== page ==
The other controversy regards the pension funds’ liabilities, which are a stream of payments to retirees due in the future. The key question here is, if you owe somebody $100 in ten years, what is your liability today? To calculate this, you apply a “discount rate,” which is like a reverse interest rate, to account for the fact that a payment due in the future is less burdensome than one due now. If you owed $105 in a year and applied a 5 percent discount rate, you would say that your present-value liability is $100. Public employee pension funds typically set their discount rates equal to their expected return on assets. And typically, they have used expected returns in the ballpark of 8 percent. That aligns with this rule of thumb about a pension fund's portfolio: 70 percent invested in equities returning 10 percent a year and 30 percent in fixed income securities returning 4 percent.

The use of such high discount rates even for healthy funds is controversial. Financial economists say that pension funds should actually use discount rates that align with the risk experienced by pensioners. That would mean a discount rate aligned with bond yields, probably in the ballpark of 4 percent or 5 percent. The lower the discount rate, the higher your reported liability, and the more money you need to set aside to cover your promises. When pension funds use a higher discount rate, they assume that equity returns are a free lunch, which they’re not—taxpayers provide valuable insurance of those returns, by agreeing to shore up pension funds which underperform when the economy does badly. The 8 percent discount rate is also controversial because, even if you do believe discount rates should be tied to expected returns, that figure is likely too high. Low inflation and low real interest rates mean that a 4 percent return on a fixed income portfolio is no longer realistic. In the last four years, many pension funds have cut their discount rates into the 7s because of this critique. But Detroit is still using 8 percent and Orr has said he thinks 7 percent would be more appropriate.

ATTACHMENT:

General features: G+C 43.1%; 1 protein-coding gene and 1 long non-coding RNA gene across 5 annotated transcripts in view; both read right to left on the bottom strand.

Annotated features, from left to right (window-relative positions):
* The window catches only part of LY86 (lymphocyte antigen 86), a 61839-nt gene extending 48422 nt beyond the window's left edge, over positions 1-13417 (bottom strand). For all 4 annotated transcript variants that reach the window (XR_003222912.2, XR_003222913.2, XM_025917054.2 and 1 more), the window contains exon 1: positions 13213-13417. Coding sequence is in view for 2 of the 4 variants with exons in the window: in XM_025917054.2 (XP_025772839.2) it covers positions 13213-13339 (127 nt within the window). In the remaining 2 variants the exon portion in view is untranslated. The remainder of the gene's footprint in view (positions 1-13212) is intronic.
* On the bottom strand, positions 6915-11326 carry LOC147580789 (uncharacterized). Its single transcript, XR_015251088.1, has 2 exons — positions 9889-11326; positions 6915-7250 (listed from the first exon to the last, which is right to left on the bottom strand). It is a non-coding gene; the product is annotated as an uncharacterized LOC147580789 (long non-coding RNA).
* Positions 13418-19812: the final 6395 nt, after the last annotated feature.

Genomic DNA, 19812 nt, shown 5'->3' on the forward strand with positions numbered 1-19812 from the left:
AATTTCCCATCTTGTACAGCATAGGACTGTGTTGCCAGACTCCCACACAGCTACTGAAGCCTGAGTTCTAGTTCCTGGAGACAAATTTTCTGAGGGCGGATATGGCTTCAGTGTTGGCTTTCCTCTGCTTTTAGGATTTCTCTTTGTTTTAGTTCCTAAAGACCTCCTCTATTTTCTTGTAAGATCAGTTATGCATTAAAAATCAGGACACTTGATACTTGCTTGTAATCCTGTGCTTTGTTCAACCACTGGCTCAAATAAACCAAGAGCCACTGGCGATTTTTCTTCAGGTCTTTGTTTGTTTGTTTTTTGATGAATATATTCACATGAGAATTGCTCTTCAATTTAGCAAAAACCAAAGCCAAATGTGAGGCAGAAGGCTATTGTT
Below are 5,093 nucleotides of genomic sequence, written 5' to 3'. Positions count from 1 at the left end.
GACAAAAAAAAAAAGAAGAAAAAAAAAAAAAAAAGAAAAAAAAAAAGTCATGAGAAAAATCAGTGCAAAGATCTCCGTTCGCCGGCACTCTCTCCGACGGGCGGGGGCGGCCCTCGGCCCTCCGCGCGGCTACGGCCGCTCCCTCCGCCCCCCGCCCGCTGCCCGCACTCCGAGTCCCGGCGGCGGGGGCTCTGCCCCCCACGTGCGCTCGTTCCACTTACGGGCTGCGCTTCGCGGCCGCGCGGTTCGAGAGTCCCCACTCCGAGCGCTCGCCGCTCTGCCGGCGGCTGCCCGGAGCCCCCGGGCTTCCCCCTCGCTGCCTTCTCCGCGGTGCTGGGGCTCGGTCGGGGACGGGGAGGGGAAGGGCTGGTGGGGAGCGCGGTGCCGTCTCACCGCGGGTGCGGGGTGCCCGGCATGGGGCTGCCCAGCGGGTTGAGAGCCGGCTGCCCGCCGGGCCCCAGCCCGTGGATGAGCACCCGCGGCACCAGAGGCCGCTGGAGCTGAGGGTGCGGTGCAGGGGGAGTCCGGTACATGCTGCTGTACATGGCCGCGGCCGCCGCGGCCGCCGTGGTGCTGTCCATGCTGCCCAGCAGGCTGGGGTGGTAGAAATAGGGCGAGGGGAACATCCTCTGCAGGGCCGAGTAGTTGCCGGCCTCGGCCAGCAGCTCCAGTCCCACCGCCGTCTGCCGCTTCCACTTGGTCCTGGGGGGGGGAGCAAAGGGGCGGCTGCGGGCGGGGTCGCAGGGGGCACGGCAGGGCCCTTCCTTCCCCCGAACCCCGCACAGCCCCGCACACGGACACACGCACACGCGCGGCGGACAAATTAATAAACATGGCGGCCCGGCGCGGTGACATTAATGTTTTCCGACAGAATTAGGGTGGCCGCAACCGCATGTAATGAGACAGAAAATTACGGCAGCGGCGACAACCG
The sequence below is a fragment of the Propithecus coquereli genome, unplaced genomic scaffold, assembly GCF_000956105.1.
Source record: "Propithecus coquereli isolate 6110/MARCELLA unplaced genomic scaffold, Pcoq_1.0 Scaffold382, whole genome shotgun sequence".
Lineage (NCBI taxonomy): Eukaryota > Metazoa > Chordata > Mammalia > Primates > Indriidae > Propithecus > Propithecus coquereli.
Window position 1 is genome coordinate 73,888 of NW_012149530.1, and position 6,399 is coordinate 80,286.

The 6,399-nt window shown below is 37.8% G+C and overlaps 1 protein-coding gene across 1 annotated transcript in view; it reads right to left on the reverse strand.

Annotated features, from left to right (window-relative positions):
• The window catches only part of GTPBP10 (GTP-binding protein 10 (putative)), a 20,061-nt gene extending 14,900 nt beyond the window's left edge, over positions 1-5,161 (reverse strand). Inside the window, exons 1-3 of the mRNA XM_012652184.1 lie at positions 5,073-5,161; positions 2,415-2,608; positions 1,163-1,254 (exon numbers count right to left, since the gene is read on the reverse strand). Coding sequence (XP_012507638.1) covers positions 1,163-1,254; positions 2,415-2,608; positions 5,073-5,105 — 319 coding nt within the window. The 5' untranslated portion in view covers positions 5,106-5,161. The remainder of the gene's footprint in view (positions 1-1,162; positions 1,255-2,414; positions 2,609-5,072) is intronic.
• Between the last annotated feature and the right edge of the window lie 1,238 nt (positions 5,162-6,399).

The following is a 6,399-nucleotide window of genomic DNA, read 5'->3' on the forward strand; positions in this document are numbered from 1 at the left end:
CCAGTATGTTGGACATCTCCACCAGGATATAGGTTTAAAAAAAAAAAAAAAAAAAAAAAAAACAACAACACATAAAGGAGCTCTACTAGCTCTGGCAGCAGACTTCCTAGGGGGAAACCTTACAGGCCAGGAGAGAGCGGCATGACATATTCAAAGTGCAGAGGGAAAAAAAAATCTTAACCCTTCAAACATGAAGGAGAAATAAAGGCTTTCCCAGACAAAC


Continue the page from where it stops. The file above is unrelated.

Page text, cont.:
In Detroit’s case, any discount rate tied to expected asset returns is inappropriate. That’s because the use of an asset-linked discount rate assumes that the pension fund has an infinite time horizon, and can ride out any temporary market dips with the sponsoring government making additional contributions as necessary. Obviously, Detroit isn’t going to do that. Think of it this way. Let’s say that Detroit’s pension funds were 100 percent funded based on an 8 percent discount rate, and Detroit terminated any further obligations to pensioners, leaving them only with the assets in the fund. Would it be true that the pensioners lost nothing of value? Obviously not. Currently, they have an insurance policy: if the 8 percent return target isn’t met, Detroit taxpayers will backstop their pensions. Losing that insurance policy hurts pensioners.

The only way to make pensioners whole for the loss of the backing guarantee is to give them enough assets to cover all expected pension payments even if the assets are invested in low-risk bonds. To have that much money, you’d have to be 100 percent funded based on a low discount rate, perhaps below 4 percent. All of which is to say, Orr’s figures, if they are based on the 7 percent discount rate he has voiced support for, likely understate the funding gap in Detroit’s pension funds. They clearly don’t overstate it.

My qualified support for Orr's position does not necessarily mean that Detroit’s plan for bankruptcy restructuring allocates resources correctly between bondholders and pensioners, or that it ought to allocate more toward pensioners. Chapter 9 municipal bankruptcy is a much more flexible and arbitrary process than corporate or personal bankruptcies, and there might be good reasons for the city to prioritize some obligations over others. But we shouldn’t conclude that Detroit has made its proposal based on a trumped up claim that its pensions are underfunded. If anything, the city's assumptions are still too aggressive.
The editors of Bloomberg recently published an editorial, Public Pension Shortfalls Are Everyone’s Problem:
The pension liabilities that helped bankrupt Detroit have cast a harsh light on similar problems in Chicago and other large American cities, adding urgency to the question of who should close the shortfall. This is a challenge that public-sector workers and retirees shouldn’t bear on their own.

The public pension problem is by now well known. Detroit’s emergency manager estimates its unfunded liabilities at $3.5 billion, about a fifth of the city’s debt. As of last year, Chicago had funded just 36 percent of its pension obligations, while, as of 2011, Philadelphia had put aside just 50 percent of its promised benefits.

States aren’t doing much better. Thirty-four states failed to make their required pension contributions last year, and nine have set aside less than 60 percent of what’s needed. All told, U.S. state and municipal pensions are underfunded by at least $1 trillion, and perhaps much more.